Included is a rail-to-bus directional signage plan for rapid transit terminals which are hubs of rider transfer to and from several or many bus routes which feed the stations.
The idea is to make it relatively easy for a rail passenger to get from the train platform, through the terminal, out to street level, and onto the right bus.
The plan was first developed and tested at the 95th Street terminal of the Dan Ryan line and the Jefferson Park terminal of the Kennedy line. It has since been extended to the Howard Street rapid transit station, the north side terminus for several bus lines.
Color coding is employed in the station signing to indicate the stops made by trains running A schedules (red) and B schedules (green). Stations at which all trains stop are marked with signs in blue.
Bus Stop Signs
A third project underway is the renewal of the street signs marking CTA bus stops.
Involving at least 1,500 separate pieces of information, the project covers the replacement of 14,000 signs dotting the entire system. In addition to a new blue color scheme and an easier-to-read format, a feature of the signs is the use of a map illustrating the routs of a particular bus-unless, of course, there are so many routes at a stop that there would not be space for the number of maps necessary.
Temporary signs which are posted throughout the system to keep the public up-to-date are also produced by the graphics group.
These are most frequently required when there are changes in timing and routing of buses and trains or changes in fare. Temporary signs must be made when bridges are closed temporarily. Any track construction work also calls for temporary signing which is important to alert passengers to any possible inconveniences.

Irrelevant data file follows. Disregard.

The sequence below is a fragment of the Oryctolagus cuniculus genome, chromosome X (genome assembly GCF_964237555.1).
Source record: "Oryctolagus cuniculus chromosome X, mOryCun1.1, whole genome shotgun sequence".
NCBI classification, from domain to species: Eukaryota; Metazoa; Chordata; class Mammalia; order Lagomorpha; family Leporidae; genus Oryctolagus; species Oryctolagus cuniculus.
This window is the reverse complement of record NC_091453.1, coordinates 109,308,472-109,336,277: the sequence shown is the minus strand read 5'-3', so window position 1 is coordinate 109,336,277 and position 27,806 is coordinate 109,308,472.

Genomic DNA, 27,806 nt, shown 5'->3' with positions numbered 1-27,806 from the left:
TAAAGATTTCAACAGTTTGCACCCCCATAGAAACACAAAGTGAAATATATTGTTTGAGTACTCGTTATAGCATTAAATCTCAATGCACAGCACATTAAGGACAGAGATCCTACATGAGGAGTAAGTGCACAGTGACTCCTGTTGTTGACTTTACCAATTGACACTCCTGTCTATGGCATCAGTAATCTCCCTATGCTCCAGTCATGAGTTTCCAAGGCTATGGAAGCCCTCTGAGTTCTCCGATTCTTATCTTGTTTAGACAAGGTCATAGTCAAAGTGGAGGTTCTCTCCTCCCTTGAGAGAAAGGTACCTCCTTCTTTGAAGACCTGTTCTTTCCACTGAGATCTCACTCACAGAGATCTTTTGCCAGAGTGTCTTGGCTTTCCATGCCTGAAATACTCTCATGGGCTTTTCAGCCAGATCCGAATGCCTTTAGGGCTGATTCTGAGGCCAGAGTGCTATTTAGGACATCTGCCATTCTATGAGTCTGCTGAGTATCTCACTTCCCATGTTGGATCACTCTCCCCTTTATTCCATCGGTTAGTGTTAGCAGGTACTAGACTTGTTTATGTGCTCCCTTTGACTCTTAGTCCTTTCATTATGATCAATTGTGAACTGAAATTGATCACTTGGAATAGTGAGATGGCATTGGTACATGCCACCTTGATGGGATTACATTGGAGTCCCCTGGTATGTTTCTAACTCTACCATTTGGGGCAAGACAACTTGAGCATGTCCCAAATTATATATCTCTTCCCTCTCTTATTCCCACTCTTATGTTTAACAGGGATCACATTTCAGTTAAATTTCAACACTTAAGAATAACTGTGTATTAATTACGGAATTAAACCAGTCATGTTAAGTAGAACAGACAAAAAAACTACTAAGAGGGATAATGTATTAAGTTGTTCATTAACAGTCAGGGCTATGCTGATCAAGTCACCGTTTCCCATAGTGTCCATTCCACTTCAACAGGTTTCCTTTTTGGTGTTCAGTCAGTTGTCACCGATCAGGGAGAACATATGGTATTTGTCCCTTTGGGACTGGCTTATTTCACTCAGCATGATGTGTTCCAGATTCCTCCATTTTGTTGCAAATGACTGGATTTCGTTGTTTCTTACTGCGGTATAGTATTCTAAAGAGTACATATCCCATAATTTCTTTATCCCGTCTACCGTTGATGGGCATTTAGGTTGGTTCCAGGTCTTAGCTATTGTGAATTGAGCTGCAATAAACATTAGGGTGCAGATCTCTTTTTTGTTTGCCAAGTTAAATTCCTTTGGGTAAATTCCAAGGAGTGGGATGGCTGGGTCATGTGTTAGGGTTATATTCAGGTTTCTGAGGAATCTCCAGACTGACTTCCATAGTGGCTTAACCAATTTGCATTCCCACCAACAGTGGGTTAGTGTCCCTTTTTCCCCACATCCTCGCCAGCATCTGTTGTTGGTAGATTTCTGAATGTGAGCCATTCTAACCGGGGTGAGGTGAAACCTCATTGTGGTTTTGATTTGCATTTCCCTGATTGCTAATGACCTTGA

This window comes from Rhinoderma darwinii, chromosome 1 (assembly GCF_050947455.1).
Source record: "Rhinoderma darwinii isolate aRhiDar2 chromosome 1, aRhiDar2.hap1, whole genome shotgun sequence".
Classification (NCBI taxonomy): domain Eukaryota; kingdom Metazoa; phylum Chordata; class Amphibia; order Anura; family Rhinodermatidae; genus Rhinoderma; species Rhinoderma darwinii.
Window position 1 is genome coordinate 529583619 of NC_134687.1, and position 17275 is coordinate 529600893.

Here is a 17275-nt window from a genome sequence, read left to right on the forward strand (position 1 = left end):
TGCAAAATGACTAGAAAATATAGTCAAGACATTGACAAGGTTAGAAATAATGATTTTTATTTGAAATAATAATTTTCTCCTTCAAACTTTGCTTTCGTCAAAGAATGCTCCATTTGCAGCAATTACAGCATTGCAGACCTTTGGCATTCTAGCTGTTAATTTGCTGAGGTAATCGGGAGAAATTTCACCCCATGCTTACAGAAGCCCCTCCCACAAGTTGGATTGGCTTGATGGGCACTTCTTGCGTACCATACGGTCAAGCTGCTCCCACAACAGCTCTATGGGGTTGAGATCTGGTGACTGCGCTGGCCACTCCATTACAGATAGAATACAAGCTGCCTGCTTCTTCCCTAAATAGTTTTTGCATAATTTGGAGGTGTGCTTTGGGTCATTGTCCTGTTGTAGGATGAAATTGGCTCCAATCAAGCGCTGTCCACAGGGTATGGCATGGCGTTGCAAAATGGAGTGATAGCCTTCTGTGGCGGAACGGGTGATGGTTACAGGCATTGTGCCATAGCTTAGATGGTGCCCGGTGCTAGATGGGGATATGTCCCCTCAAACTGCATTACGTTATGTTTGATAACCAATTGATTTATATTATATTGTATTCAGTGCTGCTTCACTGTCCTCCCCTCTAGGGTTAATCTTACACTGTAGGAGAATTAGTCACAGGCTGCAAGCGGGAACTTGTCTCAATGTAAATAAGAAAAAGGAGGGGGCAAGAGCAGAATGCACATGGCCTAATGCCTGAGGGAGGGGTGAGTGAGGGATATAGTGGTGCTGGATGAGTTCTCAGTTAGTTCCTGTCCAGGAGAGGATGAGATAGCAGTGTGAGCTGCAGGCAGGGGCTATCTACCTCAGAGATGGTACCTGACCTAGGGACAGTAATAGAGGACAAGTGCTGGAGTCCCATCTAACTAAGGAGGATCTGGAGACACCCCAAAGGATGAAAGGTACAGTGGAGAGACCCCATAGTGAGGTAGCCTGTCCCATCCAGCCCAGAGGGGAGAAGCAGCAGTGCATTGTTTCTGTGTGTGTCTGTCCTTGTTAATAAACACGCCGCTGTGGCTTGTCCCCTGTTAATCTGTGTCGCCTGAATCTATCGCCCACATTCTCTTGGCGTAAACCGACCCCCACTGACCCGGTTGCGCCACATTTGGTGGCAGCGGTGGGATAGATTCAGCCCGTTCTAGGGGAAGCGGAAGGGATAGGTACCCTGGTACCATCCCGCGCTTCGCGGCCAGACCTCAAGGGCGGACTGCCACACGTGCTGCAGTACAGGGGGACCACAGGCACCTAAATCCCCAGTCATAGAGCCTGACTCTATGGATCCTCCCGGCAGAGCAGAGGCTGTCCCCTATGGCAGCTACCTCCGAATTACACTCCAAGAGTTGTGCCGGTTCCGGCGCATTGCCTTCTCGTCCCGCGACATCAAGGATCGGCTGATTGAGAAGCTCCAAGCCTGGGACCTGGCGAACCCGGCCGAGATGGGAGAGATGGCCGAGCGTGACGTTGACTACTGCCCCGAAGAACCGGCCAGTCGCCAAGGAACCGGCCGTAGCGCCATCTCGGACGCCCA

But signs are not the only products of the graphics group. Included also are charts, maps, paste-ups for printed reports, and informational exhibits.
The design and updating of the "car card" route maps posted in each rapid transit car are responsibilities for the graphics people. A recent job was a new printed downtown transit map, a cooperative effort with the Public Affairs Department.
Smaller, miscellaneous assignments also
come their way and are taken care of as the regular work schedule
permits. This can involve anything from company letterheads to new
menu boards for the company cafeteria.
Station name signs, as above, appear on rapid transit station platforms; they enable riders to determine exactly where they are and which exits to use. Station symbols, left, appear on station posts near the riders' eye level Blue color coding shown here indicates stations where all trains stop, red is used for A train stops, green for B train. Bus stop sign, right, shows simplified data on routing and times of service. New destination signs now installed on all CTA buses, below, are printed on roller curtain to permit easy changing; large numbers and shorter destination descriptions are used to enable riders to become quickly familiar with both and to connect numbers and names automatically. Another CTA innovation is the transit information center, bottom, used at various intermadal terminals and locations.
1 Helvetica, in which this article is set, is rated by typographers and designers as one of the cleanest, most readable type faces ever developed. It delivers a message to the eye quickly and appealingly. It stands out well against all colors, either in bold face or in reverse. Helvetica has gradually come into general use throughout CTA and has acquired identification as the corporate type face.